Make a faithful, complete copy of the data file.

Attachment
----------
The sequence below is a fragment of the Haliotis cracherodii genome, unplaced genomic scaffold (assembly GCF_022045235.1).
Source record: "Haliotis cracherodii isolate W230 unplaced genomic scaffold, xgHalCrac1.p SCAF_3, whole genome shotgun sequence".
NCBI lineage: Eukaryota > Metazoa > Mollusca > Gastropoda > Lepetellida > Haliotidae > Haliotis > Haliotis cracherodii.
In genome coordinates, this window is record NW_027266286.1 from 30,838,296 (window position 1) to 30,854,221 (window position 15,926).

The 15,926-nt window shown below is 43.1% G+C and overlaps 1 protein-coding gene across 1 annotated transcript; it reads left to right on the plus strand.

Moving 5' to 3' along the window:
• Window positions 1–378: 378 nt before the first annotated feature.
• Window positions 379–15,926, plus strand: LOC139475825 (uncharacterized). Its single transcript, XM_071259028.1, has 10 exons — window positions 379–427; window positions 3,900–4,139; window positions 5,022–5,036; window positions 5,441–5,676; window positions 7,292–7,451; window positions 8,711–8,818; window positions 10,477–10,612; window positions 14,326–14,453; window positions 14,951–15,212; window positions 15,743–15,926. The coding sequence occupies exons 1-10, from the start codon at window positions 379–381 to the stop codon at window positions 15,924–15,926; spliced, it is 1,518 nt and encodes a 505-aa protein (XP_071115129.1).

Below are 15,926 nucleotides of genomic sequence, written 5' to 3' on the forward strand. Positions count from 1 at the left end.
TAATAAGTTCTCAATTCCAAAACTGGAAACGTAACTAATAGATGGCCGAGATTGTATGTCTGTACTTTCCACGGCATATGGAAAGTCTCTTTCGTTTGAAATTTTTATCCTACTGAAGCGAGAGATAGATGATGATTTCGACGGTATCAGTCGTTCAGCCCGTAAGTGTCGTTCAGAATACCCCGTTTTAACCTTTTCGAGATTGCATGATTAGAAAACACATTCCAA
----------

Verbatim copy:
The sequence below is a fragment of the Haliotis cracherodii genome, unplaced genomic scaffold (assembly GCF_022045235.1).
Source record: "Haliotis cracherodii isolate W230 unplaced genomic scaffold, xgHalCrac1.p SCAF_3, whole genome shotgun sequence".
NCBI lineage: Eukaryota > Metazoa > Mollusca > Gastropoda > Lepetellida > Haliotidae > Haliotis > Haliotis cracherodii.
In genome coordinates, this window is record NW_027266286.1 from 30,838,296 (window position 1) to 30,854,221 (window position 15,926).

The 15,926-nt window shown below is 43.1% G+C and overlaps 1 protein-coding gene across 1 annotated transcript; it reads left to right on the plus strand.

Moving 5' to 3' along the window:
• Window positions 1–378: 378 nt before the first annotated feature.
• Window positions 379–15,926, plus strand: LOC139475825 (uncharacterized). Its single transcript, XM_071259028.1, has 10 exons — window positions 379–427; window positions 3,900–4,139; window positions 5,022–5,036; window positions 5,441–5,676; window positions 7,292–7,451; window positions 8,711–8,818; window positions 10,477–10,612; window positions 14,326–14,453; window positions 14,951–15,212; window positions 15,743–15,926. The coding sequence occupies exons 1-10, from the start codon at window positions 379–381 to the stop codon at window positions 15,924–15,926; spliced, it is 1,518 nt and encodes a 505-aa protein (XP_071115129.1).

Below are 15,926 nucleotides of genomic sequence, written 5' to 3' on the forward strand. Positions count from 1 at the left end.
TAATAAGTTCTCAATTCCAAAACTGGAAACGTAACTAATAGATGGCCGAGATTGTATGTCTGTACTTTCCACGGCATATGGAAAGTCTCTTTCGTTTGAAATTTTTATCCTACTGAAGCGAGAGATAGATGATGATTTCGACGGTATCAGTCGTTCAGCCCGTAAGTGTCGTTCAGAATACCCCGTTTTAACCTTTTCGAGATTGCATGATTAGAAAACACATTCCAA